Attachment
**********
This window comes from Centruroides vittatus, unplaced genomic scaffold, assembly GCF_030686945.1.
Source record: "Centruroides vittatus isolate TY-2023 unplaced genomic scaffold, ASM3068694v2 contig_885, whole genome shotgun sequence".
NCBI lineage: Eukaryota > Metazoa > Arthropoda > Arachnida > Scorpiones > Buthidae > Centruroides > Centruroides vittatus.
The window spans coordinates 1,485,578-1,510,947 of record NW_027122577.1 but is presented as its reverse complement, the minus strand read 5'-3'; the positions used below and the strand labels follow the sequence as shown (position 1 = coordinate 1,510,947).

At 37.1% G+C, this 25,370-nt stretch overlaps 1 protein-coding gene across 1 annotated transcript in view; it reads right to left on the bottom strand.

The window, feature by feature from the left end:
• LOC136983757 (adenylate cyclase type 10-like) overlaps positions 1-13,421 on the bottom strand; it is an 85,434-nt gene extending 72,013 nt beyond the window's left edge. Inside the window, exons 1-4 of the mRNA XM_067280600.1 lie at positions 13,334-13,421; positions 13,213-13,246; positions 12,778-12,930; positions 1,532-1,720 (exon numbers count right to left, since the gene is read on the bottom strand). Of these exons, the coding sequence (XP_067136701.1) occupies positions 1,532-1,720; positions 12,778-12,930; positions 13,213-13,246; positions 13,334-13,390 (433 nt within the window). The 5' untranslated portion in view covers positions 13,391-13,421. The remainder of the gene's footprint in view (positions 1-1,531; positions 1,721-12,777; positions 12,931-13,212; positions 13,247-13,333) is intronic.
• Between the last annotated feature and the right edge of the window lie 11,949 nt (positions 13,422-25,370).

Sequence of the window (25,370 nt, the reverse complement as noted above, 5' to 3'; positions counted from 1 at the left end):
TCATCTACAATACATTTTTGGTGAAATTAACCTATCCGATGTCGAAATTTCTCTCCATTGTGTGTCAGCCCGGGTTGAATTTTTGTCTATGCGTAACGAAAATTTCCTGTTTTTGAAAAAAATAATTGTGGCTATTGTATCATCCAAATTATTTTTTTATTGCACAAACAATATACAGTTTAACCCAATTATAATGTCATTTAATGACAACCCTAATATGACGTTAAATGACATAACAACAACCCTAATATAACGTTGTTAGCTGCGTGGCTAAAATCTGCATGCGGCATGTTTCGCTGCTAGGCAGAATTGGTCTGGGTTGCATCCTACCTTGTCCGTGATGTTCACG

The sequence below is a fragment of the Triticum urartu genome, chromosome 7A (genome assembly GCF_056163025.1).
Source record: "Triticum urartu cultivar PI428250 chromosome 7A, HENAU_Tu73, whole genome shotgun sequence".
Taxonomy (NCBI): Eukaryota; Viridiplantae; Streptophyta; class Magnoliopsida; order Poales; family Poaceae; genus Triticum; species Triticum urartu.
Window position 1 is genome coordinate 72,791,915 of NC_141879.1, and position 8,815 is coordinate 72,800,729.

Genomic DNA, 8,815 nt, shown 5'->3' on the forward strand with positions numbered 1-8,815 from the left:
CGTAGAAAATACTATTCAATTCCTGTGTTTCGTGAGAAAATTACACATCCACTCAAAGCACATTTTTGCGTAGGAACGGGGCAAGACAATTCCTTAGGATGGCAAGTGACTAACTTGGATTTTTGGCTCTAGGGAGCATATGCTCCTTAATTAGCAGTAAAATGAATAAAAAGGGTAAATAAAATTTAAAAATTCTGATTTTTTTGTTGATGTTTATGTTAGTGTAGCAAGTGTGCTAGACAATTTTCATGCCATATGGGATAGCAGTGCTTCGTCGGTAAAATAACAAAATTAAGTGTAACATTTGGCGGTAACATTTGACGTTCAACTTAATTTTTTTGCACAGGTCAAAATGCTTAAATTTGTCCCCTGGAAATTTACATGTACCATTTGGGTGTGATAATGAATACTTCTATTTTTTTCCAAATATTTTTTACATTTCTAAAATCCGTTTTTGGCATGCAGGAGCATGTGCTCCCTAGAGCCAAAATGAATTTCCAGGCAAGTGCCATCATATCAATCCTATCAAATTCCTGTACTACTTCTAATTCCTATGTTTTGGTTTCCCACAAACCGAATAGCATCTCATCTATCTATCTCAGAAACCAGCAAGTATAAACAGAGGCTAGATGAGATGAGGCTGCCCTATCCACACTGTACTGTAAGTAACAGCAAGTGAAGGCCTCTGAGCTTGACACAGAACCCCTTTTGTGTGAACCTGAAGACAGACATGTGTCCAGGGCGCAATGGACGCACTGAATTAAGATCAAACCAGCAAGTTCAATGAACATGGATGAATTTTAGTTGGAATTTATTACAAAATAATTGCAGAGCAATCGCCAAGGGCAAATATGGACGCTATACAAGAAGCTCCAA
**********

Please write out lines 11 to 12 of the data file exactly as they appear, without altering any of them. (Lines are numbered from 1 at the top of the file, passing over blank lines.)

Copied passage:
The sequence below is a fragment of the Triticum urartu genome, chromosome 7A (genome assembly GCF_056163025.1).
Source record: "Triticum urartu cultivar PI428250 chromosome 7A, HENAU_Tu73, whole genome shotgun sequence".